An occasional blog about natural history, travel, books and writing ... and anything else that catches my attention.
Thursday, 10 February 2011
Chillagoe: the Ramparts I
Yesterday, I headed inland to Chillagoe with a friend who was looking at plants. As you know, I completely lack any botanical credibility, so I thought this would be a chance to chip away at my ignorance. (It was also a good opportunity to boost my vitamin D levels. It's been a long time since I've encountered so much sun.)
Chillagoe is a small cattle and mining township about 220 km by road from Cairns or 150 km as the Torresian crow flies.
The vegetation types change rapidly from humid forest to savannah woodland. Kurrajong (Brachychiton australis), a dry season deciduous tree, grows on rocky outcrops along the road.
Roadside plants include the pea Cajanus reticulatus and a variety of eucalypts.
Chillagoe-Mungana National Park is made up of several sections, each covering a patch of limestone with associated vine thicket and savannah woodland. The Ramparts is to the east of town, so is the first section encountered when driving in from the coast. The track is not designed for limousines.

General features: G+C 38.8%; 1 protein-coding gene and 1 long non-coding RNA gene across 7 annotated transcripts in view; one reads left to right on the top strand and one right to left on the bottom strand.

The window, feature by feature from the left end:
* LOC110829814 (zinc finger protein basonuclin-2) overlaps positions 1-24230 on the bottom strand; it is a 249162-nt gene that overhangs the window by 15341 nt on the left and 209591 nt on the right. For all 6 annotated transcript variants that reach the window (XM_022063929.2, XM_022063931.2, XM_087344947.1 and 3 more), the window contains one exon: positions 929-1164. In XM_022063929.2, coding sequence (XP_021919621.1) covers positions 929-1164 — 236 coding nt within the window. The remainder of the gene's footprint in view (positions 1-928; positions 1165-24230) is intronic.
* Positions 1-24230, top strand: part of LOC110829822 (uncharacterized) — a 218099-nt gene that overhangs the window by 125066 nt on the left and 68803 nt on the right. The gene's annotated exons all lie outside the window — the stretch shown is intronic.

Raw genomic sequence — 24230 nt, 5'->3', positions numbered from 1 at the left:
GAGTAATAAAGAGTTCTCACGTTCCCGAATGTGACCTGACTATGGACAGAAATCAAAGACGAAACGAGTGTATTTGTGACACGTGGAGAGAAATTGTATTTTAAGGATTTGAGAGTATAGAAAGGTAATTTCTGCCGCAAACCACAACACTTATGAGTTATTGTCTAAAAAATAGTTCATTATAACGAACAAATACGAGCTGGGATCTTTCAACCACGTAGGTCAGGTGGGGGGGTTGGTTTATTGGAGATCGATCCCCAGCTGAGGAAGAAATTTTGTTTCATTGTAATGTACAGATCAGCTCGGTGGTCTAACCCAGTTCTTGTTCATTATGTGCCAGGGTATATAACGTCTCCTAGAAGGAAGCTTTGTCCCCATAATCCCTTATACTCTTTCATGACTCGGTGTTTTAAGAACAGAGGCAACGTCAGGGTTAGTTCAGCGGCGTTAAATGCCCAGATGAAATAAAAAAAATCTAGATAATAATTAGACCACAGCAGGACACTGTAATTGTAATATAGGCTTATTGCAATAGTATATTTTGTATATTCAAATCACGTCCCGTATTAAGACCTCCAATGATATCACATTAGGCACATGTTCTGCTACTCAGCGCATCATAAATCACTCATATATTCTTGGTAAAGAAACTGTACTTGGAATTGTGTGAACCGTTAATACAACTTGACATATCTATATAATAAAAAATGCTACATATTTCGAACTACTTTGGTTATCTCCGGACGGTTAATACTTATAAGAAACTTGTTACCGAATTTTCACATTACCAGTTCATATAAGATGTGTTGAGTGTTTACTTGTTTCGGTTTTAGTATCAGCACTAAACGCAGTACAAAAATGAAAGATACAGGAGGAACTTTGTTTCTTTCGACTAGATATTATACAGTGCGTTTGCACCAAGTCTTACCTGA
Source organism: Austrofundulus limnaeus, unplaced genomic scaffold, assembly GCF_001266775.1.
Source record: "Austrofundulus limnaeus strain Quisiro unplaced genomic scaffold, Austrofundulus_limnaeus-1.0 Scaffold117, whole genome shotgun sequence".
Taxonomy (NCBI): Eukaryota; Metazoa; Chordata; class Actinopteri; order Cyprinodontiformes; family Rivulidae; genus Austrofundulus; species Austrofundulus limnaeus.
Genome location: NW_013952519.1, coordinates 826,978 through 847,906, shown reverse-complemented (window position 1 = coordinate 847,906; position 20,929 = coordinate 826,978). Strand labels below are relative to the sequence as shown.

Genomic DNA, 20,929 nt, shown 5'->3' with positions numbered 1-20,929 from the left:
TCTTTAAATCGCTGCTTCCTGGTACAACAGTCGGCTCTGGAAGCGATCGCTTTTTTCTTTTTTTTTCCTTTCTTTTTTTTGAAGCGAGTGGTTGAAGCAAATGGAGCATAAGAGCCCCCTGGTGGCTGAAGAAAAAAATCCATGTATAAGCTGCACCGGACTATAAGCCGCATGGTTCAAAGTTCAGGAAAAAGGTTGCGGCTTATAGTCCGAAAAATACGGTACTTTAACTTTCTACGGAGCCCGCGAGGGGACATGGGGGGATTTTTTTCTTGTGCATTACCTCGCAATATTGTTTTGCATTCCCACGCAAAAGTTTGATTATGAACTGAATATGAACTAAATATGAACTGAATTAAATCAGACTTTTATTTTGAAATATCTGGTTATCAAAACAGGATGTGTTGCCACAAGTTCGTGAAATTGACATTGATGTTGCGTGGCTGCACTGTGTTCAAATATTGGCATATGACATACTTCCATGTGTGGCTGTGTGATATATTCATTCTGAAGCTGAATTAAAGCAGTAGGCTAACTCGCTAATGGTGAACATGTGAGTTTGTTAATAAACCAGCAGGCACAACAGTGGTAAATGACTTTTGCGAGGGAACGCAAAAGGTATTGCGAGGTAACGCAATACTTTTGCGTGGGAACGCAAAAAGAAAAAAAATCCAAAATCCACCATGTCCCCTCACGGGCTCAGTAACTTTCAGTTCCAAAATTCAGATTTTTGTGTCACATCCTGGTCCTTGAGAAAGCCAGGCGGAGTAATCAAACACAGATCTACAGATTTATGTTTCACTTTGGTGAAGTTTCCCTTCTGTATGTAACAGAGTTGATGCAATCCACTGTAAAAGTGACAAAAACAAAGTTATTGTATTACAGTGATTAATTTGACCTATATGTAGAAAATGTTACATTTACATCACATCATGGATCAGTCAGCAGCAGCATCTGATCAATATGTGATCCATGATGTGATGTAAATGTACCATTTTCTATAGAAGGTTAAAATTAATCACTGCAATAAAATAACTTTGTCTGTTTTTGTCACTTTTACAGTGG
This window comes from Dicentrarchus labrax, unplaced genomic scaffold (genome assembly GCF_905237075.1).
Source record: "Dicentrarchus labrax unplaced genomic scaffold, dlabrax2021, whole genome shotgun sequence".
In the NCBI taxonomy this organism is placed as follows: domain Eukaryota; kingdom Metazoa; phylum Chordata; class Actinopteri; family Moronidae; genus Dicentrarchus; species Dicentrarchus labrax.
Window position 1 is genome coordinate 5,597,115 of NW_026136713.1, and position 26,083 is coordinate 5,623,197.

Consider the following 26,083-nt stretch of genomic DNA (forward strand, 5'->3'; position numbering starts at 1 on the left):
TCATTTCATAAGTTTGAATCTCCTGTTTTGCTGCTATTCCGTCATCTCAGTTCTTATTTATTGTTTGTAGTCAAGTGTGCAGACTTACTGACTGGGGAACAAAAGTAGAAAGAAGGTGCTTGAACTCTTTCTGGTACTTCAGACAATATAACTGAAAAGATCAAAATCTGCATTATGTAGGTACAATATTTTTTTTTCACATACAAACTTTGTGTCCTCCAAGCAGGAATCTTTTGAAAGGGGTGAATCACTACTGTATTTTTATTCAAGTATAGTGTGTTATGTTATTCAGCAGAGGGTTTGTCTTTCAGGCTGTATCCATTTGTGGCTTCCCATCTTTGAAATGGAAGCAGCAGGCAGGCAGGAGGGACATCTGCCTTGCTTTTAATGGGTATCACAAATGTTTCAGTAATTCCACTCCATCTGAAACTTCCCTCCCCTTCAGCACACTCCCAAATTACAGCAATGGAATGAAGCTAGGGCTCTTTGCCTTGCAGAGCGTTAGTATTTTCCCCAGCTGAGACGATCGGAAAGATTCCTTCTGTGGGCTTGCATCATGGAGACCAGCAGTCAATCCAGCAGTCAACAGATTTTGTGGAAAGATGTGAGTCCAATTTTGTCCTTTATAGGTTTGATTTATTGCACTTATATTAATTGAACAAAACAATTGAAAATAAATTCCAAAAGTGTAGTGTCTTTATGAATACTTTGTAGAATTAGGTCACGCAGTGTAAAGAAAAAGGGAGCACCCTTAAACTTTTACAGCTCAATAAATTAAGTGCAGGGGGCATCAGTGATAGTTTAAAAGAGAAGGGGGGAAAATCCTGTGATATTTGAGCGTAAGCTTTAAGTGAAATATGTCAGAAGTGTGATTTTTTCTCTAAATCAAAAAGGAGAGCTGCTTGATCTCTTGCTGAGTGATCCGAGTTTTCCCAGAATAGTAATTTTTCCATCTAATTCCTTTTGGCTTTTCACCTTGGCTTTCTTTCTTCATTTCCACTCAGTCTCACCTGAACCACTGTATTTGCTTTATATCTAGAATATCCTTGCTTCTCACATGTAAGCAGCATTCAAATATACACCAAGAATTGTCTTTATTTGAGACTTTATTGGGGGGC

Frilled lizards (Chlamydosaurus kingii) are known for their defence behaviour, in which they erect the frill of skin around their heads and rush open-mouthed at a threat. (The frill is the Darth Vader helmet.)
This one opted for the more downbeat behaviour of clinging to a termite mound and hoping that the threat wouldn't notice. It was wrong.